Wednesday, May 13, 2009

Foxwoods Cheat Dealer Describes Craps Cheat Ringleader As Mr. Cool At His Trial

Everything about this guy who walked up to a Foxwoods Craps table with a harem of hot babes in tow seems so cool. But his scam wasn't so cool. When are casino cheats going to learn that inside casino and poker scams using various casino dealers or pit personnel will always fall flat on its face, and usually rather quickly. When I cheated a casino I worked for out of thirty grand on its mini-baccarat table, I was the ONLY person on the inside of the casino involved in the scam. My cohorts, who took the money off the table, and I got away scot-free!

Here's the dirt on the first day of Richard Taylor's trial:

Former Foxwoods dealer Mattie Tarlton said her first encounter with Richard “Mr. Casino” Taylor was memorable. Taylor strode onto the Foxwoods gaming floor with a full entourage of “beautiful women” and “big guys,” and promptly lost $12,000 in two rounds at her craps table, she testified Tuesday. He also paid a patron $500 to “go away,” she said.

“We were looking at each other like, ‘Who’s this guy?’” Tarlton said.

Taylor, 43, of Memphis, Tenn., is now on trial in New London as the ringleader in an elaborate cheating scam involving late bets with craps dealers. He faces multiple felony charges, including first-degree larceny and cheating while gambling.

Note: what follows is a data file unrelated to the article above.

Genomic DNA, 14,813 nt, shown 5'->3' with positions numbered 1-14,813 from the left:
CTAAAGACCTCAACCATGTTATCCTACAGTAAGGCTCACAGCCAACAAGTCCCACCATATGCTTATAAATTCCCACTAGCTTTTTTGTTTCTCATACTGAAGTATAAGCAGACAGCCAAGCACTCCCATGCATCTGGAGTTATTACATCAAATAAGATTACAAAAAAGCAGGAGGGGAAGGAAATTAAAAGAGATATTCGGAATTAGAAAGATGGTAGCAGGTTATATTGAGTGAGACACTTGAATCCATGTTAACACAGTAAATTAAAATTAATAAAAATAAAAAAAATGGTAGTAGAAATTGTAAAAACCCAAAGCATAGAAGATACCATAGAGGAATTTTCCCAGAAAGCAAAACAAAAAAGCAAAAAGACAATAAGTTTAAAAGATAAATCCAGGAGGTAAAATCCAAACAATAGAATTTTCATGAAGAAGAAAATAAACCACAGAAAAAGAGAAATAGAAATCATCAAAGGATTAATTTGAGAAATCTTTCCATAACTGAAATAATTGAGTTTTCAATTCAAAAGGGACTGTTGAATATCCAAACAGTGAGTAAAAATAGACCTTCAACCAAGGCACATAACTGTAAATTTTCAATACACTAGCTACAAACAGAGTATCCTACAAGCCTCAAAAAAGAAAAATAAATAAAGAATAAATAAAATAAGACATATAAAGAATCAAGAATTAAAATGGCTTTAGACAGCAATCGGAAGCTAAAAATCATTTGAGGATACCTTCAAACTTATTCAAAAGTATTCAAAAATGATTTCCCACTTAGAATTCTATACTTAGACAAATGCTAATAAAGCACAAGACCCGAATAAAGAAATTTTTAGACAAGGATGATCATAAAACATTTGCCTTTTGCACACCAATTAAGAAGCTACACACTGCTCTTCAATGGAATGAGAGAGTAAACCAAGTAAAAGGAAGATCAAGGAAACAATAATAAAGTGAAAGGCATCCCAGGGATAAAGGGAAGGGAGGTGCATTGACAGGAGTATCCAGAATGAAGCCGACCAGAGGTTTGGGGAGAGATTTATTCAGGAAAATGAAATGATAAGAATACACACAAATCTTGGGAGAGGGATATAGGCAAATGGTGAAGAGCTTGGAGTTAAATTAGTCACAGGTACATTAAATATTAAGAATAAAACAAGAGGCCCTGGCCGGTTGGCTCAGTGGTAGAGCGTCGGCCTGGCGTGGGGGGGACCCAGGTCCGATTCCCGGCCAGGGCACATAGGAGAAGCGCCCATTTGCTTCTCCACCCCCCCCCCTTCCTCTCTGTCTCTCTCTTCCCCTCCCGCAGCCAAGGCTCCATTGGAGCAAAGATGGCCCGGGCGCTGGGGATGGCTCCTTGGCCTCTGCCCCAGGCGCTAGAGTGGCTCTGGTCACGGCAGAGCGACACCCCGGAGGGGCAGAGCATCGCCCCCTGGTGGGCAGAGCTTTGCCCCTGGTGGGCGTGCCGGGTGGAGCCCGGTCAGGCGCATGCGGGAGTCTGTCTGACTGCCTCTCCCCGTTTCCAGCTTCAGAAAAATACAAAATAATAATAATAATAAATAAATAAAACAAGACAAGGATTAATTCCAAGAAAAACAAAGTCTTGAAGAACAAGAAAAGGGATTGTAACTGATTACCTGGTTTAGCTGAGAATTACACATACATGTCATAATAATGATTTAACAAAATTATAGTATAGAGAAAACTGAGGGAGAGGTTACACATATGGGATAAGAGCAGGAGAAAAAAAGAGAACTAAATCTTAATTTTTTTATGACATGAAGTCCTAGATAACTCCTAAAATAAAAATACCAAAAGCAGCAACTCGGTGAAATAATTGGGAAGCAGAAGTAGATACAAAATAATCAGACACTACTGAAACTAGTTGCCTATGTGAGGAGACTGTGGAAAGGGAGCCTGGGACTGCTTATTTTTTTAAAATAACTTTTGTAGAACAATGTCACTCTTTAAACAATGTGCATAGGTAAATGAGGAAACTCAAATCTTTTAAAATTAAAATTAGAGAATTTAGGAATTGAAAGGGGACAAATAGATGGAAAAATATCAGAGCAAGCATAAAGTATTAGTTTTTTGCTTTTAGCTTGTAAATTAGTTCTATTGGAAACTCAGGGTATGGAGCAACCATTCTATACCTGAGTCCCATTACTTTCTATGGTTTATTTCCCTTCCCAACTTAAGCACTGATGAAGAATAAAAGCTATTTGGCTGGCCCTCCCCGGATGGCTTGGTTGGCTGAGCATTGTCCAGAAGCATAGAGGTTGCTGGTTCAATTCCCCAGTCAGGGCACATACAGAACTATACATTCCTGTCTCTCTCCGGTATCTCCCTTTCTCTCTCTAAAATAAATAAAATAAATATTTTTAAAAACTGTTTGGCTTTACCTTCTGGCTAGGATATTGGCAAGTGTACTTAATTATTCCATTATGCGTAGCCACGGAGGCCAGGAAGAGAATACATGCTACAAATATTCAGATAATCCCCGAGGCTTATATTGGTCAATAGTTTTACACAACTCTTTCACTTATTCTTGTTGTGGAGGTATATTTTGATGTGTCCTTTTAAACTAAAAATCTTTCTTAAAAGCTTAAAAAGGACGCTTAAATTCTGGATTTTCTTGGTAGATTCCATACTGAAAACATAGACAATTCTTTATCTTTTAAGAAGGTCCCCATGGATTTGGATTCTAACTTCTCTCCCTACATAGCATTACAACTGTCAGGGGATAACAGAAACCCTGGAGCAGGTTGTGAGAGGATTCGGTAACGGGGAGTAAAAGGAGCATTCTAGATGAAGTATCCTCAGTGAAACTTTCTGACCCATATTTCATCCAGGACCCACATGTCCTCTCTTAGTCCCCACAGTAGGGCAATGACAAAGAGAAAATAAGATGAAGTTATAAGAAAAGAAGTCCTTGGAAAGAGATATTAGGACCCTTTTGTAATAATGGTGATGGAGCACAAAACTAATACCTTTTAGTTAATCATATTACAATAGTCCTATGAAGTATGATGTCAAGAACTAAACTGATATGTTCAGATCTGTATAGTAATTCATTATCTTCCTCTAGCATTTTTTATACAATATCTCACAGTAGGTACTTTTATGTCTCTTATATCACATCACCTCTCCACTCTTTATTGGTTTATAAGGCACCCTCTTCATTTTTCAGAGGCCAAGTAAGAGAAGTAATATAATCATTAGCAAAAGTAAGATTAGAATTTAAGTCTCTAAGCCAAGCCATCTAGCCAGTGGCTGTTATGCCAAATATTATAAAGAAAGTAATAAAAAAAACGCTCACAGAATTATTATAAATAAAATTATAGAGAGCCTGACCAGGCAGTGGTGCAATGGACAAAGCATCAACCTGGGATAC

The fidgety Taylor made an instant impression in the New London courtroom, eliciting a warning about courtroom conduct from presiding Judge Stuart M. Schimelman. Obviously the judge didn't like this guy's style of "cool."

Taylor had been scratching notes on a yellow pad, shaking his head in response to comments from the prosecution, spinning in his chair and passing notes to his defense attorney, Ralph Bergman. “I don’t want you to become a distraction,” Schimelman said. “You’re very dynamic in the way that you act. Tone it down a little bit.”

Tarlton started testimony Tuesday with a craps lesson for the six jurors, explaining basics of the fast-moving dice game. A dealer can help a player cheat by allowing a bet when the outcome of the dice is already known. She is one of several Foxwoods dealers charged as co-conspirators, who are all expected to testify for the state at Taylor’s trial. State police arrested Tarlton and about a dozen people as part of their investigation.

Casino surveillance first spotted Tarlton’s suspicious dealing late in 2007, when the investigation by state police began. Tarlton was allowing late bets to Allan “Big Al” Grossman, a player police said worked for Taylor. I imagine these late bets or "pastposts" were glaringly obvious and I wonder how Foxwoods surveillance let this go on for so long. How long did it take them to spot this???

Police said Taylor worked with other players and recruited dealers, using code words such as “strawberry daiquiri” or “hot chocolate,” to identify themselves when approaching a craps table. Dealers later met with Taylor outside the casino to accept payoffs, police said. Tarlton testified Tuesday that she received a $1,000 “tip” from Taylor at a Dunkin’ Donuts parking lot after their first meeting — even before she ever cheated. She described the buzz around the casino among dealers when Taylor returned to the casino in 2007. It was at the same time, she said, she started noticing other dealers making late bets for players associated with Taylor.

State prosecutor Stephen Carney plans to build his case around the testimony of dealers. “The state believes we will be able to link the conspiracy back to this defendant, Mr. Taylor,” Carney said.

The trial is scheduled to continue today.